“FORMAMP showed that structured nanoparticles are efficient delivery vehicles for a range of antimicrobial peptides needed for effective therapy,” explains project coordinator Lovisa Ringstad of RISE, Research Institutes of Sweden.
“Nanoparticles can overcome the major obstacle to peptide-based therapies that promise much in the fight against antimicrobial-resistant infections. For example, in the project we identified highly effective AMPs to combat tuberculosis. This is so promising that we are now seeking collaborators and funding for further development and to move towards eventual clinical testing.”

Fast, controlled delivery

Secondary skin infections in wounds and burns can involve several varieties of infectious bacteria – so a non-specific AMP offers obvious benefits. FORMAMP developed cream and gel formulations that are effective in delivering AMPs to the infected site and releasing them at a controlled rate.
To combat tuberculosis infections, researchers loaded porous silica nanoparticles with specially selected AMPs. Selected nanoparticles also proved very effective in penetrating the bacterial biofilm present in the lungs of cystic fibrosis patients and in wound infections that can act as a significant barrier to otherwise effective treatments.
And the benefits go beyond the ‘magic bullet’ effect of the nanoparticles, says Ringstad. “Most conventional antibiotics are delivered through pills or injections, and if they underperform then more are prescribed. We have focused on treating skin and lung infection locally, thereby reducing exposure and making treatment easier for the patient. Local delivery strategies using nanoparticles can be more cost-effective, as they use less of the active ingredient, and have fewer side effects for the same reason.”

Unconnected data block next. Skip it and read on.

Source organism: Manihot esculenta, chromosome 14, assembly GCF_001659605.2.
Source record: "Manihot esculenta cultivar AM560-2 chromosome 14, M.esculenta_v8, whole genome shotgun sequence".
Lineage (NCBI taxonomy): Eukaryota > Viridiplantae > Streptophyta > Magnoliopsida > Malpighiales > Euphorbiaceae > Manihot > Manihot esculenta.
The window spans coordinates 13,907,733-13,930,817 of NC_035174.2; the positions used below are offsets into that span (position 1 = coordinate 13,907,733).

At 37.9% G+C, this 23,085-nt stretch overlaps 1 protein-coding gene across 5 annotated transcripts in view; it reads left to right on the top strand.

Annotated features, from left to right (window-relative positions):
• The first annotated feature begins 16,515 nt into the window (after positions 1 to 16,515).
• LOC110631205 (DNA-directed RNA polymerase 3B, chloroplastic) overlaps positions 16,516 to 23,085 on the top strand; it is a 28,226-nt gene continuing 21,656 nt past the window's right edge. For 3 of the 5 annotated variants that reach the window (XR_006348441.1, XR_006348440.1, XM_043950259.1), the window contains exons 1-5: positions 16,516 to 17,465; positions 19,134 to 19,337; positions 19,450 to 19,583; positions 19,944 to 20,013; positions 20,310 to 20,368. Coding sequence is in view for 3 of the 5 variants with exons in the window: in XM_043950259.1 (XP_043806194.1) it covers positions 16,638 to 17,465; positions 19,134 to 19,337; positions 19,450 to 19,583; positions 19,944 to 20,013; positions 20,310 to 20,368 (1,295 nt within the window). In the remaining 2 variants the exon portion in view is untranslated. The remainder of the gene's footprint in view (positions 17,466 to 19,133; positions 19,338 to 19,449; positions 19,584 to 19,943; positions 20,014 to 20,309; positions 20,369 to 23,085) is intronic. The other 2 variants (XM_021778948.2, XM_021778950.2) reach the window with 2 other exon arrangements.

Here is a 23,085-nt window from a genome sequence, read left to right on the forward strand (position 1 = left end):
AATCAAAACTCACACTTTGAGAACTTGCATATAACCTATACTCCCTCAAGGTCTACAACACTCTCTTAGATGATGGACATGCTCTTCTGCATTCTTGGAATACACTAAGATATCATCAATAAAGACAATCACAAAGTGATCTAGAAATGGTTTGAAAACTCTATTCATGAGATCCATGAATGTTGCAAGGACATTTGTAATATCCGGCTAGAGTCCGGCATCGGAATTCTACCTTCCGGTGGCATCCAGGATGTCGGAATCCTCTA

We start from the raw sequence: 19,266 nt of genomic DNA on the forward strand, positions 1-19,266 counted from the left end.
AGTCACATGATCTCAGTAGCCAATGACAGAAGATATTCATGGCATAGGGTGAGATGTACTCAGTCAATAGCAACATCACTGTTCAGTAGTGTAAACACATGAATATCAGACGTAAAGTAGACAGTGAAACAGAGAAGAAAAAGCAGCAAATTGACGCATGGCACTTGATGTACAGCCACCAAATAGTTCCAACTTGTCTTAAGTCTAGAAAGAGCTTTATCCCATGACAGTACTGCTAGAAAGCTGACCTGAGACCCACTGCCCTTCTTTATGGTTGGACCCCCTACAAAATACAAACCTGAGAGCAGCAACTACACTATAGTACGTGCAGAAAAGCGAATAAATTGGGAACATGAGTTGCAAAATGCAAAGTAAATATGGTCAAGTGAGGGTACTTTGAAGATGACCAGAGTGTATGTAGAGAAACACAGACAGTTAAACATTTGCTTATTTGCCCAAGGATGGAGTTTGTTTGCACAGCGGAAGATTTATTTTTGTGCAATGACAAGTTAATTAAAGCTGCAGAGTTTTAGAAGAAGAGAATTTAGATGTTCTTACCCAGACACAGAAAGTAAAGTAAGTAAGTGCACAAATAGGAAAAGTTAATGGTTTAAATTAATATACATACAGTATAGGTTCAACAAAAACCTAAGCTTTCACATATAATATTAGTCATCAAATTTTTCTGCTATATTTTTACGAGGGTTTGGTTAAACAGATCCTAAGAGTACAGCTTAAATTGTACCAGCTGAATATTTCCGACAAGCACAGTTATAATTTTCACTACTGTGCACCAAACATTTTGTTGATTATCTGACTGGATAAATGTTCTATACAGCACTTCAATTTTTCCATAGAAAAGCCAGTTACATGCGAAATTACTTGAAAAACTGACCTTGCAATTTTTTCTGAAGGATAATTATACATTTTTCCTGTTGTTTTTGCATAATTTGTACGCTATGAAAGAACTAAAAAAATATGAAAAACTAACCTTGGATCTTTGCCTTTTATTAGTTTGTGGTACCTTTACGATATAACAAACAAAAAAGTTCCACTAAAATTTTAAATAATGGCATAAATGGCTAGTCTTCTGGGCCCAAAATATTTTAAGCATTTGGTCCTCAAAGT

FORMAMP was a proof-of-concept, preclinical laboratory-based project. The researchers explored several nanoparticles, such as porous silica particles, liquid crystaline nanoparticles and dendrimers – star-shaped macromolecules. Desirable properties included non-toxicity and the ability to absorb, protect and release AMPs.
The project examined skin-wound and pulmonary infections, and specialist partners provided a range of AMPs known to work with these conditions.
“One important result concerned the effect of nanoparticles on biofilms,” explains Ringstad. “Biofilms are aggregations of infectious bacteria which protect the infected area against antibiotics and other therapies – they are common in many types of infection and are difficult to penetrate. We found that when nanoparticles are loaded with AMPs then the degradation of the biofilm was significantly improved. This ability to successfully attack biofilms is a very significant result for treating conditions such as cystic fibrosis and burn wound infections.”
The research resulted in many scientific publications and several promising patents that should benefit the SME partners.
Ringstad emphasizes the importance of FORMAMP results. “The nanoparticle delivery mechanism is not limited to treating infections – it could be used in a broad range of therapies. With further research, nanotherapeutics could possibly deliver more effective treatments with fewer side effects and at a lower cost for a wide range of conditions”.